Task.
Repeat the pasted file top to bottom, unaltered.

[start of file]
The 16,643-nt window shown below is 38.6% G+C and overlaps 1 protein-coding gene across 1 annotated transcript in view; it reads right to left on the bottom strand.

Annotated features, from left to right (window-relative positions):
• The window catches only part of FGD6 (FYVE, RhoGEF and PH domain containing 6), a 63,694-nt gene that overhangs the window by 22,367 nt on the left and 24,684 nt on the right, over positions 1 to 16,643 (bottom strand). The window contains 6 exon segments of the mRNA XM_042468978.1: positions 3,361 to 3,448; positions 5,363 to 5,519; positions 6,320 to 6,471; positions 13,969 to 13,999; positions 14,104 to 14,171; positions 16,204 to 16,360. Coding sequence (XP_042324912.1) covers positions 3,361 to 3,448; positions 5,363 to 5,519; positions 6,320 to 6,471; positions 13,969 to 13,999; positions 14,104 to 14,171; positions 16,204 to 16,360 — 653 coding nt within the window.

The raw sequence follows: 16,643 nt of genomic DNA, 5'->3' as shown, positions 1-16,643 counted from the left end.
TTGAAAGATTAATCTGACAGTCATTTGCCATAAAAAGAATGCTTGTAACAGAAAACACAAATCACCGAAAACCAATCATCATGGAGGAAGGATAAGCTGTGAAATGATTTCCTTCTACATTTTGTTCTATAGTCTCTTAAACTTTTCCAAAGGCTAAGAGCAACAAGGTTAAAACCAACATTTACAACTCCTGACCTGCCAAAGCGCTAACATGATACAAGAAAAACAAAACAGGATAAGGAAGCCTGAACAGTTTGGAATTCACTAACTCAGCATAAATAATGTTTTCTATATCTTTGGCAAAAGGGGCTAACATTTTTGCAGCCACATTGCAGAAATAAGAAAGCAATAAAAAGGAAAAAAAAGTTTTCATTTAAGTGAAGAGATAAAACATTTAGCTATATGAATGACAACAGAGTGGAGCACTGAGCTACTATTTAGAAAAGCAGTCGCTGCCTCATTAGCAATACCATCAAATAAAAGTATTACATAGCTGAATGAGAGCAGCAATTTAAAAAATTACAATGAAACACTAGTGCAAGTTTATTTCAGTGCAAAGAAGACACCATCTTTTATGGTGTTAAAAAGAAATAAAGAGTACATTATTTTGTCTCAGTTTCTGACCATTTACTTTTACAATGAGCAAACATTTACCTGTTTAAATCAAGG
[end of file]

The 16,643-nt window shown below is 38.6% G+C and overlaps 1 protein-coding gene across 1 annotated transcript in view; it reads right to left on the bottom strand.

Annotated features, from left to right (window-relative positions):
• The window catches only part of FGD6 (FYVE, RhoGEF and PH domain containing 6), a 63,694-nt gene that overhangs the window by 22,367 nt on the left and 24,684 nt on the right, over positions 1 to 16,643 (bottom strand). The window contains 6 exon segments of the mRNA XM_042468978.1: positions 3,361 to 3,448; positions 5,363 to 5,519; positions 6,320 to 6,471; positions 13,969 to 13,999; positions 14,104 to 14,171; positions 16,204 to 16,360. Coding sequence (XP_042324912.1) covers positions 3,361 to 3,448; positions 5,363 to 5,519; positions 6,320 to 6,471; positions 13,969 to 13,999; positions 14,104 to 14,171; positions 16,204 to 16,360 — 653 coding nt within the window.

The raw sequence follows: 16,643 nt of genomic DNA, 5'->3' as shown, positions 1-16,643 counted from the left end.
TTGAAAGATTAATCTGACAGTCATTTGCCATAAAAAGAATGCTTGTAACAGAAAACACAAATCACCGAAAACCAATCATCATGGAGGAAGGATAAGCTGTGAAATGATTTCCTTCTACATTTTGTTCTATAGTCTCTTAAACTTTTCCAAAGGCTAAGAGCAACAAGGTTAAAACCAACATTTACAACTCCTGACCTGCCAAAGCGCTAACATGATACAAGAAAAACAAAACAGGATAAGGAAGCCTGAACAGTTTGGAATTCACTAACTCAGCATAAATAATGTTTTCTATATCTTTGGCAAAAGGGGCTAACATTTTTGCAGCCACATTGCAGAAATAAGAAAGCAATAAAAAGGAAAAAAAAGTTTTCATTTAAGTGAAGAGATAAAACATTTAGCTATATGAATGACAACAGAGTGGAGCACTGAGCTACTATTTAGAAAAGCAGTCGCTGCCTCATTAGCAATACCATCAAATAAAAGTATTACATAGCTGAATGAGAGCAGCAATTTAAAAAATTACAATGAAACACTAGTGCAAGTTTATTTCAGTGCAAAGAAGACACCATCTTTTATGGTGTTAAAAAGAAATAAAGAGTACATTATTTTGTCTCAGTTTCTGACCATTTACTTTTACAATGAGCAAACATTTACCTGTTTAAATCAAGG